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Tea: No Strings Attached

Tea is second only to water as the world’s leading beverage. It is favored for its flavor and health benefits, and despite such a large demand costs only about three cents per serving to make at home.

In 2011, tea sales in the U.S. reached a total of 8.20 million sales, including supermarket retail sales, foodservice sales, and ready-to-serve tea sales. Of those sales, 65 percent consisted of tea that was prepared using tea bags.

Making tea with disposable bags is perhaps the most common way of preparing tea in developed countries. Tea bags were introduced commercially in 1904, though used a short time before then. Tags were added as both a way to remove the bags carefully from hot kettles and cups without scorching the hand, and also as a means to identify the variety of the tea – and of course, mark its maker. To accommodate the tag, strings and staples were needed. While these are still common in packaged tea – with most bags receiving individual wrapping as well – there is also growing concern over the amount of resources being needlessly used because of their inclusion.

Though it is not clear whether companies currently using tags will discard them in the future, there are many companies who were always tag-less. Such companies pride themselves on their environmentally friendlier practices, as in addition to forgoing tags, strings, and staples, many pack their tea ‘pillows’ into a single box, without the use of individual wrapping.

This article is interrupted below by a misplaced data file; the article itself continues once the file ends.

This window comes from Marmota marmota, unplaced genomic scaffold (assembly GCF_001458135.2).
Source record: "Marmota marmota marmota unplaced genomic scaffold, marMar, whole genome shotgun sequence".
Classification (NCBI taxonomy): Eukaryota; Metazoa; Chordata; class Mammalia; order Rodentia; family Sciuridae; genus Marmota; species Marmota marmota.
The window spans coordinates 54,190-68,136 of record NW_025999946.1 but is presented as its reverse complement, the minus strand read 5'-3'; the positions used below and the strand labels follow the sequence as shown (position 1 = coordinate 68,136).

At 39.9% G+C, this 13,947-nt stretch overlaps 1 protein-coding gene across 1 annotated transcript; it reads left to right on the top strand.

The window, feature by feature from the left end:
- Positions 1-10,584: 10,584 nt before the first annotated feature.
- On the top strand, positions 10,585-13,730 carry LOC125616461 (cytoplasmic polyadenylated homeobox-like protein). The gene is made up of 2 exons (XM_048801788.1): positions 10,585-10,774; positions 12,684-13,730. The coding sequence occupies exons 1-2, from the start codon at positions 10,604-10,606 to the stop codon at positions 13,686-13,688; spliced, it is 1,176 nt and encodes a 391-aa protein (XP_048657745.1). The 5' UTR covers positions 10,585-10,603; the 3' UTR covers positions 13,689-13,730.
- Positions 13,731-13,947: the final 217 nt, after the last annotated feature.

While not diminishing waste altogether, it does pay off. Celestial Seasonings, a well known company offering natural teas, claims to save 3.5 million pounds of waste each year due to their tag free production. By switching to tag-less tea, you may save close to a thousand tea bags worth of tags, strings, staples, and wrapping. Assuming you drink around one 20 count boxes of tea per week.

Now we turn to the bags themselves, some are square and envelope like, others round pouches, and some pyramids with fine creases, while the earliest ones were more like sacks. The material used to make them is often just as varied. Although it depends on the company, many bags are made from the fibers of wood or vegetables, and many from recycled fibers as well. While most bags are made from natural materials, many are bleached. Also, heat seal-able bags often have PVC or polypropylene in their inner liners. This of course makes recycling tricky.

Still a great deal of loose tea is available, and it is actually growing in popularity in the United States. This may be due to the desire to create unique and specialty blends, as more people are enjoying the option to customize the products they consume.

There is much merit to loose tea’s appeal. In addition to reducing paper waste, loose tea creates a flavor that is smoother than bagged tea, as leaves are allowed to expand. Plus, you can alter the amount to accommodate all cup sizes, as well as your personal preference. You can make tea with loose leaves using an infuser ball or by steeping the tea freely in a pot or kettle.

Either way, drinking loose tea is the best bet to eliminating package waste, as you can always refill your empty tea tins and even make your own blends.

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